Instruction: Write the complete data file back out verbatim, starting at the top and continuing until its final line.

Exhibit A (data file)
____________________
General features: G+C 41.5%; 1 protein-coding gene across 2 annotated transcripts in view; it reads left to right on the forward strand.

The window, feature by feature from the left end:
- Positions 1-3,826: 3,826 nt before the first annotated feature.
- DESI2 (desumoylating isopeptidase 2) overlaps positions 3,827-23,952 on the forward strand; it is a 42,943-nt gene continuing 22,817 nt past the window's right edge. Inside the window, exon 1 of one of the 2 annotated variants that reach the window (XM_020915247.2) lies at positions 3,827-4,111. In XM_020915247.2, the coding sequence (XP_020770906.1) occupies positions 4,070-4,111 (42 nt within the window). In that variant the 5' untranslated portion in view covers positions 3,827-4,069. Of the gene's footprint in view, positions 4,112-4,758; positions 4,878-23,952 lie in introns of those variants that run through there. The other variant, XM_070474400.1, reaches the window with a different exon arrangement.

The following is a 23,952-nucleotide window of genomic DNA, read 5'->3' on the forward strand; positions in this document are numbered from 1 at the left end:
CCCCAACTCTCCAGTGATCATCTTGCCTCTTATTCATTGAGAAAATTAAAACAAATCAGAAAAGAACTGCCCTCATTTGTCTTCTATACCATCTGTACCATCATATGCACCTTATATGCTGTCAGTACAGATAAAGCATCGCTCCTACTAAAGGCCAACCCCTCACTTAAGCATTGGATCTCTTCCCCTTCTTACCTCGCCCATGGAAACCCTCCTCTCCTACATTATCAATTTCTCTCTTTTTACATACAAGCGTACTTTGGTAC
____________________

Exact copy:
General features: G+C 41.5%; 1 protein-coding gene across 2 annotated transcripts in view; it reads left to right on the forward strand.

The window, feature by feature from the left end:
- Positions 1-3,826: 3,826 nt before the first annotated feature.
- DESI2 (desumoylating isopeptidase 2) overlaps positions 3,827-23,952 on the forward strand; it is a 42,943-nt gene continuing 22,817 nt past the window's right edge. Inside the window, exon 1 of one of the 2 annotated variants that reach the window (XM_020915247.2) lies at positions 3,827-4,111. In XM_020915247.2, the coding sequence (XP_020770906.1) occupies positions 4,070-4,111 (42 nt within the window). In that variant the 5' untranslated portion in view covers positions 3,827-4,069. Of the gene's footprint in view, positions 4,112-4,758; positions 4,878-23,952 lie in introns of those variants that run through there. The other variant, XM_070474400.1, reaches the window with a different exon arrangement.

The following is a 23,952-nucleotide window of genomic DNA, read 5'->3' on the forward strand; positions in this document are numbered from 1 at the left end:
CCCCAACTCTCCAGTGATCATCTTGCCTCTTATTCATTGAGAAAATTAAAACAAATCAGAAAAGAACTGCCCTCATTTGTCTTCTATACCATCTGTACCATCATATGCACCTTATATGCTGTCAGTACAGATAAAGCATCGCTCCTACTAAAGGCCAACCCCTCACTTAAGCATTGGATCTCTTCCCCTTCTTACCTCGCCCATGGAAACCCTCCTCTCCTACATTATCAATTTCTCTCTTTTTACATACAAGCGTACTTTGGTAC